I recently came across this spelling of "defense/ce" in a Canadian newspaper:

Canada is a close U.S. military ally and the top U.S. export market, more than the U.K., Japan and Germany combined. It sells the U.S. more steel and aluminum than anyone else, in part because of deeply integrated auto and defense sectors [emphasis added]."


According to all dictionaries I have looked at, defense is solely an American spelling, and the spelling defence is officially used in Canada.

My question is this: Are there any Canadians, or people familiar with Canadian English, that can comment on whether the defense spelling is also common in Canada, or whether this example is simply a one-off? I have so far been unable to find any sources that confirm any occasional use of the -se spelling of defense in Canadian English. I have a hunch that The Canadian Oxford Dictionary might have something to say on this, but I do not have access to it.

  • "Defense" seems to have a bit of usage in British sources; see RegDwigнt♦'s answer to the following question: “Defense” or “defence”. Of course, some of that might just be errors from bad spellers. – sumelic Jun 2 '18 at 17:18
  • Canadians use some BrE spellings and some AmE spelllings. You can search the CBC site: Canadian Broadcasting Channel. cbc.ca/radio/thecurrent/the-current-for-may-2-2017-1.4093792/… d-e-f-e-n-c-e – Lambie Jun 2 '18 at 17:22
  • You should search defence using site:.ca pm.gc.ca/eng/parliamentary-secretaries There is no versus. That is how they spell it. – Lambie Jun 2 '18 at 17:23
  • 1
    You say defence is officially used in Canada, and when I do a site-specific search on canada.ca/en that gets me 44K hits. But there are 22K hits for defense, so it's obviously not a consistently applied principle (if indeed there is any "official" stance on spelling). – FumbleFingers Jun 2 '18 at 17:42
  • I say for the meaning of defence as what a government provides with the military: this is the official Canadian government term: pm.gc.ca/eng/parliamentary-secretaries – Lambie Jun 2 '18 at 17:52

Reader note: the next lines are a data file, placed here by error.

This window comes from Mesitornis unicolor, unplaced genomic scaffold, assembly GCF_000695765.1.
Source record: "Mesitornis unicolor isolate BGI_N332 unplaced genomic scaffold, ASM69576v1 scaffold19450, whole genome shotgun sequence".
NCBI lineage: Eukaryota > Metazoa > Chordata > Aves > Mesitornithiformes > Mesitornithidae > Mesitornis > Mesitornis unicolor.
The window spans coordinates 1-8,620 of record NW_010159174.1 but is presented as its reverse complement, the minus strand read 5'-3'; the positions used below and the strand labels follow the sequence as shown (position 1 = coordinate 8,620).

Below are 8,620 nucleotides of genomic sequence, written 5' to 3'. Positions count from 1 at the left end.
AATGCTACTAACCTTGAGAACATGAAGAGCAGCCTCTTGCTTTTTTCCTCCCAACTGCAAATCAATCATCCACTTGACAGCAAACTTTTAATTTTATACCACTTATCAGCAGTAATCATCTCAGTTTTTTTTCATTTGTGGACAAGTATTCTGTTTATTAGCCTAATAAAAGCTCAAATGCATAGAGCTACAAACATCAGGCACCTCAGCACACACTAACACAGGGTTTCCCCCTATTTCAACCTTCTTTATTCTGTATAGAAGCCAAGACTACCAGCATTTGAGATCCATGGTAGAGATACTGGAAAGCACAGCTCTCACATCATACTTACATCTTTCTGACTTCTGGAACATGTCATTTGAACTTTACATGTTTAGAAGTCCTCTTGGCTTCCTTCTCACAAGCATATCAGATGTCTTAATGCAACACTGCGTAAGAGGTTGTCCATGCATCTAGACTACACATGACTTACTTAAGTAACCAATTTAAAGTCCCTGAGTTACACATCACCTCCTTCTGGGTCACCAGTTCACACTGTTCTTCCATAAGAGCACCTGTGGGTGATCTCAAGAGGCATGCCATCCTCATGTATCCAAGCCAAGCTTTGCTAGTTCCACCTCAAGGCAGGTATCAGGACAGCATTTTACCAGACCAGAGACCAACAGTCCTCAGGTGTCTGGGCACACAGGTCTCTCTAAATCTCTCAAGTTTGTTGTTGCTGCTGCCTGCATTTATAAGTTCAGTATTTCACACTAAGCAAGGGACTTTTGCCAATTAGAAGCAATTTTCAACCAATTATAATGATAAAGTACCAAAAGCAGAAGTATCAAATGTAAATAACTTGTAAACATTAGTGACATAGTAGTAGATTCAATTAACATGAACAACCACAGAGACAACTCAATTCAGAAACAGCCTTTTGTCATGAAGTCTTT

I'm Canadian and work with Canadian editors.

The Canadian Oxford Dictionary (2nd ed.) often provides both British and American spellings of words. Sometimes the British spelling comes first, and other times it's the American spelling that comes first. (It's not actually true that we always prefer one over the other.)

In all cases, the one that's listed first is more common that the other—but both are "correct."

It's the house style of any particular publisher that determines what's used for their publications. Many Canadian publishers and companies decide that if a word has both British and American variations, it's the first variation that should be used. But it's not a universal decision—and it's only a matter of style, not of a single dictionary entry.

Defence is not the sole official spelling of the word in Canada—defense is also an official spelling in Canada.

However, it's the style choice of Canadian government publications to only use defence—which is something quite different.

From the Canadian Oxford Dictionary (2nd ed.):

de·fence/dɘ'fens/noun (also de·fense)

de·fence·man (noun) (pl -men) (esp. US de·fense·man)

Software that uses Canadian English dictionary rules should (and commonly does) mark both spellings as correct.

I suspect that the use of defense in the National Post was an unintentional typo. While still in the dictionary, it's likely that it goes against their house style and simply went unnoticed.

I should add that many people, in less formal settings, frequently do use the secondary spelling of many of these words as a matter of personal choice.

  • Terrific answer - thank you very much! An additional question: What spelling is used in the context of Canadian football (on TV broadcastings for example)? -se or -ce? One could imagine American influence being strong in that context. – user178452 Jun 3 '18 at 21:48
  • @user178452 I just checked out the CFL website and looked at a "random" blog post. It uses the "defence" spelling. – Jason Bassford Jun 3 '18 at 22:06

Your Answer

By clicking “Post Your Answer”, you agree to our terms of service, privacy policy and cookie policy

Not the answer you're looking for? Browse other questions tagged or ask your own question.